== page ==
Agadir – By all metrics, the US delegation visit to Dakhla appears to have been a big success. One has to only look at the picture of Nasser Bourita, the Minister of Foreign Affairs, with the US delegation clad in traditional Sahrawi dress, to see this.
While political — official — pictures almost always provide an exaggerated or incomplete narrative, they are nonetheless helpful in pointing to the dominant mood. Most often that not, what you see is what you get: An authentic picture can reveal some details — good or bad — that a press statement cannot even come close to suggesting, much less capturing.
One of the most circulated pictures from the high-level US delegation’s recent visit to Dakhla shows senior US and Moroccan representatives enjoying themselves. Posing in the picture, from left to right, are: David Fischer, the US Ambassador to Morocco, his wife Jennifer Fischer, Nasser Bourita, and David Schenker, another prominent US diplomat.
Overall, the picture has an amicable atmosphere to it; it shows joviality, pride, and a strong bond between those present.
The diplomats spoke warmly of Morocco and Moroccan culture, especially praising the country as a strong and reliable US ally.
The delegation’s arrival marks the first visit to Laayoune by a senior US official since the start of the conflict over Western Sahara, more than 40 years ago.
During the visit, Schenker underlined the importance of the US-Moroccan diplomacy, saying that it has “never been so strong as now.”
Schenker recalled that this year marks two hundred years since the United States opened its first diplomatic mission in Morocco. He mentioned Tangier in his speech, stressing that the Moroccan city “houses the oldest US diplomatic representation in the world.”
The visit was set in motion by Trump’s decision to recognize Morocco’s sovereignty over Western Sahara. On December 10, the US president announced his country’s support for Morocco’s territorial integrity, emphasizing that Morocco’s Autonomy Plan is the only way to ensure stability and peace in Western Sahara.
While the Moroccan – US relationship appears to have exceptionally warmed over the last couple of months, cordial diplomacy between the two countries spans across 200 years.
Morocco was one of the first countries to recognize the independence of the United States, opening its ports to American ships in 1777 and formally recognizing the US by signing a treaty of peace and friendship in 1786. According to the US Department of State, the document “remains the longest unbroken relationship in US history.”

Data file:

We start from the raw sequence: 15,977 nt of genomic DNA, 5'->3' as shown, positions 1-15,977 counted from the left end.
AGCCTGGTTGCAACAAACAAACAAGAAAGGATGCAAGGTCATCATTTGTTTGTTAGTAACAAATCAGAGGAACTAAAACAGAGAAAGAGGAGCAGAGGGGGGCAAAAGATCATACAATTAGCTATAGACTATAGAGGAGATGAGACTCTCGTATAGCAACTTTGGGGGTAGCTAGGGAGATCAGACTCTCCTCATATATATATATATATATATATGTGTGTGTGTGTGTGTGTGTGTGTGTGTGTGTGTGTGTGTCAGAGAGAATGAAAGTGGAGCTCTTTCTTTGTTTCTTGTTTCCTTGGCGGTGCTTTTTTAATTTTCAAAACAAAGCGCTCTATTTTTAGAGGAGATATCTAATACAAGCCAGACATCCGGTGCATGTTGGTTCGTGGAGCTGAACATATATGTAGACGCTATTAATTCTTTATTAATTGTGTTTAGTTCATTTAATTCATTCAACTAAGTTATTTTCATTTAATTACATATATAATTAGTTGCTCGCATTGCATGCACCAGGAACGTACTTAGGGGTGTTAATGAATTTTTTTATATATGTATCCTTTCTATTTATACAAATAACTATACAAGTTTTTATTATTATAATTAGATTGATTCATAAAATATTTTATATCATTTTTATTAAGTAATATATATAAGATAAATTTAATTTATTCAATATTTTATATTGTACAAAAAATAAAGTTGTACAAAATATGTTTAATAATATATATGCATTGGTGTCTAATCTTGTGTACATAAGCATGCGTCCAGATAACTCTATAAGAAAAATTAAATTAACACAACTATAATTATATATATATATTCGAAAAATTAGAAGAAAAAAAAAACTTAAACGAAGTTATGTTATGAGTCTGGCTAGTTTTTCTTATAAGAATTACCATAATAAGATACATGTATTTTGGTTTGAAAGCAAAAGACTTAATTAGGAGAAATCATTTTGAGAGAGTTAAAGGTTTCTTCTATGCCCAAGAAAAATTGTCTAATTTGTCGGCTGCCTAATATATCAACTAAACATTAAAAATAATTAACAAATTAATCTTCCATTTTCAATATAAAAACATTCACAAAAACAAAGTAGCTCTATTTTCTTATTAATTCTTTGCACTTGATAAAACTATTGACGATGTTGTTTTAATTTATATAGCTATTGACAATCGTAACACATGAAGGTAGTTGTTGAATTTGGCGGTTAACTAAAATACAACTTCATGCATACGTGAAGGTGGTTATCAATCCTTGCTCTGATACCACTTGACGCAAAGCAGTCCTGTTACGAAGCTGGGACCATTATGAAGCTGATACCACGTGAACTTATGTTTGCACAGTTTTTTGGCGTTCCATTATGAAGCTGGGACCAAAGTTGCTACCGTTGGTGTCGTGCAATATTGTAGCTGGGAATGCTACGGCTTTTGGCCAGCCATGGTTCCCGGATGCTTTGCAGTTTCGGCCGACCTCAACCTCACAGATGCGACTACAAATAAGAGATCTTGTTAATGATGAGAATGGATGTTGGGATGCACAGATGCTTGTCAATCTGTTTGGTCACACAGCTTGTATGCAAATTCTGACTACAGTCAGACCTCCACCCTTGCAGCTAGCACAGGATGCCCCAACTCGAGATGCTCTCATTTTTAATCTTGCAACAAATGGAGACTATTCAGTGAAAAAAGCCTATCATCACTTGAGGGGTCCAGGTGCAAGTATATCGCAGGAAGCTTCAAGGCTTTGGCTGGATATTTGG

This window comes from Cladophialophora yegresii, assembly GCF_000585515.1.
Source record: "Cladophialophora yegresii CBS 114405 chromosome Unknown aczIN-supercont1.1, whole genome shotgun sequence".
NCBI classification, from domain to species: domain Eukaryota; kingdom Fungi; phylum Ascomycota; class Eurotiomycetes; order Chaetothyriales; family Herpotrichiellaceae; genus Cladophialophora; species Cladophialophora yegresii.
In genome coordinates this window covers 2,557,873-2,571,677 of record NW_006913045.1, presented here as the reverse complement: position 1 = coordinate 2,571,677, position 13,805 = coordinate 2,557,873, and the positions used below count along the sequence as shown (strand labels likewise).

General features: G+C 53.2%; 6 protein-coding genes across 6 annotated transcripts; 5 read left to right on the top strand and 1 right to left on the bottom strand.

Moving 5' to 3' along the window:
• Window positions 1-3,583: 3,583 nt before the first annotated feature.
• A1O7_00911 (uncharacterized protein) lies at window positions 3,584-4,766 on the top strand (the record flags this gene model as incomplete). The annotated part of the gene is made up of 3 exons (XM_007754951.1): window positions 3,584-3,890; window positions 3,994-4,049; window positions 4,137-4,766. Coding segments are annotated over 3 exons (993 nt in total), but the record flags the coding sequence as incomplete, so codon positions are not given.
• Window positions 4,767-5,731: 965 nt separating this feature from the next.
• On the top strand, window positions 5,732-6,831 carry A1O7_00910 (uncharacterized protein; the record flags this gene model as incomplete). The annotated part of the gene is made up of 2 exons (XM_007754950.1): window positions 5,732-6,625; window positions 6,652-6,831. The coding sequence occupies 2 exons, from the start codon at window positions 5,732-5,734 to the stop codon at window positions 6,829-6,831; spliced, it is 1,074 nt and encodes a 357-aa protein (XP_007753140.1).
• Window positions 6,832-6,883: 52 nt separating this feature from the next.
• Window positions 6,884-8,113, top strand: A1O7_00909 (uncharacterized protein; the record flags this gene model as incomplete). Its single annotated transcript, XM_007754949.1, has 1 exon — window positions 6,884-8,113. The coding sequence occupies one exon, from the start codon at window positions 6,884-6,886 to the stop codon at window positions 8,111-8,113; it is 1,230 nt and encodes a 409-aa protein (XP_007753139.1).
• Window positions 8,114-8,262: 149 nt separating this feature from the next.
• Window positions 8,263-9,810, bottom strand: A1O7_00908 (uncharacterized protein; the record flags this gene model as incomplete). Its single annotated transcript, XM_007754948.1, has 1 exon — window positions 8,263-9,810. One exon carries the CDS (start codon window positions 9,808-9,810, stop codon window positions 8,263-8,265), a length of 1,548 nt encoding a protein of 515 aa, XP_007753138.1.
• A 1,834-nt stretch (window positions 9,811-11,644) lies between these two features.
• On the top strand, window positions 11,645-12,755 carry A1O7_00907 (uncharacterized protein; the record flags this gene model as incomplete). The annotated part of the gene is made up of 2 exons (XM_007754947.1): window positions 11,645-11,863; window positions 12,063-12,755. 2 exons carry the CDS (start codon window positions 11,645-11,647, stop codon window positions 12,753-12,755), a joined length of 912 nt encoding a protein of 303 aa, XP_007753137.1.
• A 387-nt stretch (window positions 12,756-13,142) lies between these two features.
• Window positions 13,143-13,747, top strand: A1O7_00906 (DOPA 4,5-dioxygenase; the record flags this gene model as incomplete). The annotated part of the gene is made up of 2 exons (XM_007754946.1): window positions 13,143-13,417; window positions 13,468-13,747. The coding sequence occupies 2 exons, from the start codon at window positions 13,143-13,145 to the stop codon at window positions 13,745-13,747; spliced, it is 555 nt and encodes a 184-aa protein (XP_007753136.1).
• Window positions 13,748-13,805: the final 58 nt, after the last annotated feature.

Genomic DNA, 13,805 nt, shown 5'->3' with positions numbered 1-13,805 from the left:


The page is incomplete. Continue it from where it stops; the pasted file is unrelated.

The two countries established full diplomatic relations in 1905, and again in 1956, with the US recognition of Moroccan independence. Since then, The US and Morocco have had a long history of robust bilateral relations, working together on several strategic fronts.
On the Western Sahara front, recently-declassified US documents have thrown much-needed light on the long-standing US-Morocco coordination.
One of the declassified documents showed Bill Clinton administration’s amicable approach towards Morocco’s position as far back as 1999, while the other revealed that originally the central role the US played in Morocco’s adoption of what is now known as the Autonomy Plan.
According to both documents, even when successive US administrations did not embrace the Moroccan position as unambiguously as the Trump administration finally did, the default consensus in Washington has long been that separatism would be devastating for stability, security, and prosperity in the Sahara and the Sahel region at large.
On the economic front, Washington and Rabat have taken considerable stps in recent years to consolidate their commercial ties. In 2004, Morocco and the US signed a Free Trade Agreement (FTA), which entered into force in 2006. The FTA is premised on supporting economic and political reforms in Morocco, while providing improved commercial opportunities for the US, primarily by reducing and eliminating trade barriers.
For all these reasons, the recent developments in the diplomatic ties between the two countries hardly come as a surprise to those in the know. As many senior US and Moroccan officials have insisted, the recent events are a natural outgrowth of centuries of cooperation and bilateral commerce.